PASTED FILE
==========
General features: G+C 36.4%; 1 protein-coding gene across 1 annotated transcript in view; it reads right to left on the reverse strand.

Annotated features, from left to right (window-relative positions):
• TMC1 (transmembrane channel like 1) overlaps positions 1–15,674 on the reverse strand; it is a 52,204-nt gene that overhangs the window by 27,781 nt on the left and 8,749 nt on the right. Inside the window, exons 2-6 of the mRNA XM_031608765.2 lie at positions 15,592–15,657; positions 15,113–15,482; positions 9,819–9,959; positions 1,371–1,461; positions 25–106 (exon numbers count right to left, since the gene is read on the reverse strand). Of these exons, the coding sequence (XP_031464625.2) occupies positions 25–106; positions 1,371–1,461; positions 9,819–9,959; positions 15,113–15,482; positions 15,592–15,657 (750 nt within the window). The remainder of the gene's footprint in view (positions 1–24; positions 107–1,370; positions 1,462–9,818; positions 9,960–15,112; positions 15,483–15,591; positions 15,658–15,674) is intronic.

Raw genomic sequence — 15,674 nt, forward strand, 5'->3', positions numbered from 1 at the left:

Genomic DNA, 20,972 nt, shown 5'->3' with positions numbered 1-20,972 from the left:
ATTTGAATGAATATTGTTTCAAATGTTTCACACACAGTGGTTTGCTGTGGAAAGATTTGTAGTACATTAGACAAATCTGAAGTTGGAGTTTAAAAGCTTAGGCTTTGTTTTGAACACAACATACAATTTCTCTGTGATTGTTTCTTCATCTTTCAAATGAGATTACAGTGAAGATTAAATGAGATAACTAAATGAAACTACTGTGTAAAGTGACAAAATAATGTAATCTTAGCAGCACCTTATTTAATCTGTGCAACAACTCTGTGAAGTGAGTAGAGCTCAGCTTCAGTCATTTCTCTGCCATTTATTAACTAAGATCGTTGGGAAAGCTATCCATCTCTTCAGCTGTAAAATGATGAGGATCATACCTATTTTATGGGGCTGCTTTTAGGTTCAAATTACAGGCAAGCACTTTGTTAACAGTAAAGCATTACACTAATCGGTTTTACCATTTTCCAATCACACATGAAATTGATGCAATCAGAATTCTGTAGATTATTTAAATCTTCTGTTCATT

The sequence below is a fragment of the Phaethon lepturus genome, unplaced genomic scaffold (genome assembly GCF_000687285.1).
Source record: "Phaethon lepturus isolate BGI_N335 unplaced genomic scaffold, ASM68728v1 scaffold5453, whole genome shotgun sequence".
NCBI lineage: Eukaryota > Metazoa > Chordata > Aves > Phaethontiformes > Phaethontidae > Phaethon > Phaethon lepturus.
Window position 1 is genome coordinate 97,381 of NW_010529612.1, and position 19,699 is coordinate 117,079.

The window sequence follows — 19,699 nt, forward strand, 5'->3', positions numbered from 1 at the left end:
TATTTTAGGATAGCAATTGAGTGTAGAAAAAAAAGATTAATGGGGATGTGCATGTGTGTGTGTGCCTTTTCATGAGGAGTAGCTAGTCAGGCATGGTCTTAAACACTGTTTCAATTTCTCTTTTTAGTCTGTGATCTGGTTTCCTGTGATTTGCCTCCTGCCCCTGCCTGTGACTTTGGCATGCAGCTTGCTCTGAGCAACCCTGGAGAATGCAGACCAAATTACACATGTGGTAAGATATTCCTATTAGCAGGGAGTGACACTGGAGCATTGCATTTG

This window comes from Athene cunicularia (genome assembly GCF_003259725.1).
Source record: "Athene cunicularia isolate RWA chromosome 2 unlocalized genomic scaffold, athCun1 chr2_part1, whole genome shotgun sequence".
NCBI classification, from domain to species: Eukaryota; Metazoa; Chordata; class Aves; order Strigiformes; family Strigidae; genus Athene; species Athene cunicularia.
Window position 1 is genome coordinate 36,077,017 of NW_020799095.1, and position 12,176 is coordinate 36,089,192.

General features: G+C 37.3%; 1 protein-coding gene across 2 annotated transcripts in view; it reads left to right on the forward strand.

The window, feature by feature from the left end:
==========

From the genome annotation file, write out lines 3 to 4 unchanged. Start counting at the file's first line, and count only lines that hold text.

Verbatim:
• TMC1 (transmembrane channel like 1) overlaps positions 1–15,674 on the reverse strand; it is a 52,204-nt gene that overhangs the window by 27,781 nt on the left and 8,749 nt on the right. Inside the window, exons 2-6 of the mRNA XM_031608765.2 lie at positions 15,592–15,657; positions 15,113–15,482; positions 9,819–9,959; positions 1,371–1,461; positions 25–106 (exon numbers count right to left, since the gene is read on the reverse strand). Of these exons, the coding sequence (XP_031464625.2) occupies positions 25–106; positions 1,371–1,461; positions 9,819–9,959; positions 15,113–15,482; positions 15,592–15,657 (750 nt within the window). The remainder of the gene's footprint in view (positions 1–24; positions 107–1,370; positions 1,462–9,818; positions 9,960–15,112; positions 15,483–15,591; positions 15,658–15,674) is intronic.

Raw genomic sequence — 15,674 nt, forward strand, 5'->3', positions numbered from 1 at the left: